Eric Hammesfahr: Shakespeare, Swords, and the Smithsonian
Many of our students show interest in careers in the arts. Fortunately for them, we had the opportunity to hear from Eric Hammesfahr, a museum specialist at the Smithsonian National Museum of African American History & Culture in Washington, DC, about how he came to work in the field.
An Interest Is Born
In high school, Mr. Hammesfahr was interested in art, theater, and writing–he loved to draw, paint, and sculpt, and he enjoyed trying new things to challenge himself. He also took advantage of the chance that he had to work backstage in his high school’s theater program. Describing that time of his life, Mr. Hammesfahr says that part of the pull of backstage work was that he “felt a kinship with these [fellow backstage workers]; dedicated people who come together to tell a story. I didn’t know it then, but storytelling was going to be a huge part of my life.”
After high school Mr. Hammesfahr went to Washington College in Maryland, thinking that he would write fiction and, perhaps, also create art. As he talked with our WTMA students, he shared that one of the reasons he selected this particular college was because he wanted to have a “campus” experience, and this school had spread-out buildings, a large green, a social center for literary students, and all the idyllic norms that he had grown to expect of “college.” By the end of his first year, though, Mr. Hammesfahr realized that he wasn’t the best writer and was instead more suited towards the visual arts. After meeting with his English advisor and viewing some art school pamphlets, he found himself drawn to The Corcoran School of the Arts and Design, in Washington, DC. Though he was somewhat fearful of the new city environment, he made the leap and transferred schools.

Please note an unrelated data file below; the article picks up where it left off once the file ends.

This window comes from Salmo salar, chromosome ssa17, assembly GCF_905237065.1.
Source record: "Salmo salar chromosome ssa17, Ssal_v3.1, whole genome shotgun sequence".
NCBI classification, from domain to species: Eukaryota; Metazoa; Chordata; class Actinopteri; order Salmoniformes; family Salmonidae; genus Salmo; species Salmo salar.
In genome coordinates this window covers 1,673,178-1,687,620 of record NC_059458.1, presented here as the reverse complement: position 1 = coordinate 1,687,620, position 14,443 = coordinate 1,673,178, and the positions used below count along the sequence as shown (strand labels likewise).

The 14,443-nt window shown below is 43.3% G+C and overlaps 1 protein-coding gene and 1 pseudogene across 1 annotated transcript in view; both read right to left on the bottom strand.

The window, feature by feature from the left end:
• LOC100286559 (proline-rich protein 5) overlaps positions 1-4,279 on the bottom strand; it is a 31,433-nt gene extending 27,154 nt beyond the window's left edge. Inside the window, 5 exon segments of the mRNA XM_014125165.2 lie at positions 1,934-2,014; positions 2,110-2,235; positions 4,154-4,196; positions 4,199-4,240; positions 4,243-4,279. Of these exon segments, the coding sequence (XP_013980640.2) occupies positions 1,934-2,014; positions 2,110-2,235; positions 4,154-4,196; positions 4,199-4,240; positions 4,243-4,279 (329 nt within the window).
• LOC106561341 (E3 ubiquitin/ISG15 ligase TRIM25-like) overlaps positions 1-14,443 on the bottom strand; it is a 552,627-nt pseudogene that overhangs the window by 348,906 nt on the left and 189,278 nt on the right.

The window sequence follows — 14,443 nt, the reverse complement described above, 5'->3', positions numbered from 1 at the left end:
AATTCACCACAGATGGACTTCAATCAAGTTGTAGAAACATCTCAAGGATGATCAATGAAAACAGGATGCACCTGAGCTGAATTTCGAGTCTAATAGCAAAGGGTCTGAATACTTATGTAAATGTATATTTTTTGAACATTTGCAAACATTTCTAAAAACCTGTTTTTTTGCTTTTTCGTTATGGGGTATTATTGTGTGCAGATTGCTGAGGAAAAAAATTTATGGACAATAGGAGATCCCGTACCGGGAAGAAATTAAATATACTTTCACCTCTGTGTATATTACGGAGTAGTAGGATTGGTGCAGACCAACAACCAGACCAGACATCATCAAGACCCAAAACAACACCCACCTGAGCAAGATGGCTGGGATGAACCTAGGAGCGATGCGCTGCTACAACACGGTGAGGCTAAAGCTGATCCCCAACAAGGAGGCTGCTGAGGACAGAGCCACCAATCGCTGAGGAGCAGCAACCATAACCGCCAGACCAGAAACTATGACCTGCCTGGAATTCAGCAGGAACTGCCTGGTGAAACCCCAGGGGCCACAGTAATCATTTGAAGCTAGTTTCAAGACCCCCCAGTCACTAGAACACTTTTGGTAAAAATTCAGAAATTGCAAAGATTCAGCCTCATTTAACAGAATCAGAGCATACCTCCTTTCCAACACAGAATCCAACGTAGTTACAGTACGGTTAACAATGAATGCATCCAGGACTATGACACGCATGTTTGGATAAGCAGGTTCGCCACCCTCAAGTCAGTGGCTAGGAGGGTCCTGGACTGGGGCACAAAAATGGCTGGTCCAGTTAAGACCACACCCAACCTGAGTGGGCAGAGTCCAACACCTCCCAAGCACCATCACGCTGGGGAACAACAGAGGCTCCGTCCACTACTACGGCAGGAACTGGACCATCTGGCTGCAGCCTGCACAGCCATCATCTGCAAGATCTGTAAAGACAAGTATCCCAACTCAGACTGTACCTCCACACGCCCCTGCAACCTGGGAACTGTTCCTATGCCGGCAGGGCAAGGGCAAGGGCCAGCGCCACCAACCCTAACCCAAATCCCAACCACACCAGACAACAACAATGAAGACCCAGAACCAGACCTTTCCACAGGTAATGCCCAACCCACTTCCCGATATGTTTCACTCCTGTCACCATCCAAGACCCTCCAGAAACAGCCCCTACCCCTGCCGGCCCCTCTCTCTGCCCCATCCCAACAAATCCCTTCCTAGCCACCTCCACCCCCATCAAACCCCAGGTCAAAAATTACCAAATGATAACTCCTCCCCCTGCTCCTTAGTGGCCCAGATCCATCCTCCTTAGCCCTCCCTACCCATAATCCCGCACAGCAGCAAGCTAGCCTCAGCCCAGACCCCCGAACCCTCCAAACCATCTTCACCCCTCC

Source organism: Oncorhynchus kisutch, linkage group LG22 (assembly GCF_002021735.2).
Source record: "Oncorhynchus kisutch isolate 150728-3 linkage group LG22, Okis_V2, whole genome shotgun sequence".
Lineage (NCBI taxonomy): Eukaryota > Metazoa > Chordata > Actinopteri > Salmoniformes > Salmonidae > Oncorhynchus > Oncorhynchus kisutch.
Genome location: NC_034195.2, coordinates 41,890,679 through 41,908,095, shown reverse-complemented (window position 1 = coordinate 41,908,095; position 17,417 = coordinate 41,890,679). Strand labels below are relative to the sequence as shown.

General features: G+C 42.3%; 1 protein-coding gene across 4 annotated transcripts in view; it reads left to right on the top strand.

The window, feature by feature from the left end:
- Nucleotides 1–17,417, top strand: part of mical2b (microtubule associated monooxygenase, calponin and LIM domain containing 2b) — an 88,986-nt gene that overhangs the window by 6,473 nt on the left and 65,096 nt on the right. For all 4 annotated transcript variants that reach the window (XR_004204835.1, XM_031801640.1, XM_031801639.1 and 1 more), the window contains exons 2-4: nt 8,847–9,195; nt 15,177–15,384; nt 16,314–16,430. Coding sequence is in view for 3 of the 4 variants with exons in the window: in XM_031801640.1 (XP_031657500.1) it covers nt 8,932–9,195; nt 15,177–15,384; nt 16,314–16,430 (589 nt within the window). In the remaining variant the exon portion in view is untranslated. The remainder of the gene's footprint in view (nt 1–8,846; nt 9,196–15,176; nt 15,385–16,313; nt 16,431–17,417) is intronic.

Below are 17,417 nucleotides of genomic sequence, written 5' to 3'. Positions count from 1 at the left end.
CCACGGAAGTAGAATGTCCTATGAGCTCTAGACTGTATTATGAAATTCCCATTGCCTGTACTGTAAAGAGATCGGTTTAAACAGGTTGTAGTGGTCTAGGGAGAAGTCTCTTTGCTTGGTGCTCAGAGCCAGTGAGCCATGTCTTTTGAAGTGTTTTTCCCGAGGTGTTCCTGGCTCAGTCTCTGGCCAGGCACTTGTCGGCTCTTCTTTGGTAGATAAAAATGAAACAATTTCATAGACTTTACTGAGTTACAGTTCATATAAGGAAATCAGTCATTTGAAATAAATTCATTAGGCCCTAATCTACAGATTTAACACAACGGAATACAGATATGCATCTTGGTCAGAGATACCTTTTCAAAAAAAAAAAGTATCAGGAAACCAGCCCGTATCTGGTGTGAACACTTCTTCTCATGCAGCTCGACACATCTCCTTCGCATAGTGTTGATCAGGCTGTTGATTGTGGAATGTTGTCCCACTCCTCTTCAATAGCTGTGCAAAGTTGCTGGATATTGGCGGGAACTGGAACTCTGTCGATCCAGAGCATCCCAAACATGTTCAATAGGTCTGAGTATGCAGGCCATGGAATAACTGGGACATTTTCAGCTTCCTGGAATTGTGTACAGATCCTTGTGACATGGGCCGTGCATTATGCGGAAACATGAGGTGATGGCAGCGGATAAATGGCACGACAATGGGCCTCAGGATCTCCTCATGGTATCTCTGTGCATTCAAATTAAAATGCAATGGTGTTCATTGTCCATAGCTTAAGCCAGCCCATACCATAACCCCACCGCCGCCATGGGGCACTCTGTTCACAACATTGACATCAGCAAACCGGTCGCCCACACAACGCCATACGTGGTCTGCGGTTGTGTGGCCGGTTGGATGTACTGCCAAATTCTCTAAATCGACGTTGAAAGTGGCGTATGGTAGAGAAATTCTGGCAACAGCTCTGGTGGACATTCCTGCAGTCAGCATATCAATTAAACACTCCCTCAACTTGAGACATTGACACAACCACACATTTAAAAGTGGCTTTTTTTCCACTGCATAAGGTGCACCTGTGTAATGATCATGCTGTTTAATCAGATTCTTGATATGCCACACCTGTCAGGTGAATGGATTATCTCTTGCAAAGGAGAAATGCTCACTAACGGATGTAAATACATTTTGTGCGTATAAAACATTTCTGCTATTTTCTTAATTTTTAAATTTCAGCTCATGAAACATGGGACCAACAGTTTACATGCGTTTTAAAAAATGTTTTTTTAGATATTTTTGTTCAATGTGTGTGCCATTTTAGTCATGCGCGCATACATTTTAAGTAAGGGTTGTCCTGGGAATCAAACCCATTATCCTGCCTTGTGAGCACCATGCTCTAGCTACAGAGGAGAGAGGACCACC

Creating Art For The Shakespeare Theatre Company
For the four years he attended the Corcoran, Mr. Hammesfahr honed his craft in painting. After graduating, he spent a few years in DC painting artistically for pleasure and painting houses for profit. Eventually, he made a contact who introduced him to some folks in the theater world and he began to work with The Shakespeare Theatre Company. At this point, Eric thought that he had, again, “found his people.” He was employed with The Shakespeare Theatre as a props painter/sculptor, and he spent the next ten years painting, sculpting, and creating strange and innumerable props for over thirty different productions. Describing this experience, Mr. Hammesfahr says, “You have to be flexible, because what a bunch of actors and a director might think works great on Tuesday morning, will have to be something else entirely by Tuesday night. I love the challenges, such as ‘We need an octopus that can be thrown at another actor, that will not hurt them, that will last being thrown night after night, and… it has to look real, and we have to be able to clean it.’” Just to show you how talented Mr. Hammesfahr is, take a look at some of the incredible artifacts he created:
Here is an Apostate sword that had to A) look like a sword, and B) be able to bend in a decidedly un-swordly way. The final product is made out of foam and fiberglass.
In order to carve artifacts, Mr. Hammesfahr typically glues together layers of pink foam into a rough base shape, and then carves them down into the more nuanced form that will become the final product. Check out how he made this pig!
A statue of Queen Victoria Mr. Hammesfahr created was fashioned out of carved foam and draped fabric that was painted a beautiful shade of red, making it look like a genuine piece from 1900s England. After the production for which she was created had come and gone, the lovely queen was relegated to the woods behind Mr. Hammesfahr’s shop. Unfortunately, during a police chase that would make its way through Mr. Hammesfahr’s backyard, Queen Victoria had guns drawn on her and, at the mercy of scoundrels, was eventually set afire by unknown assailants.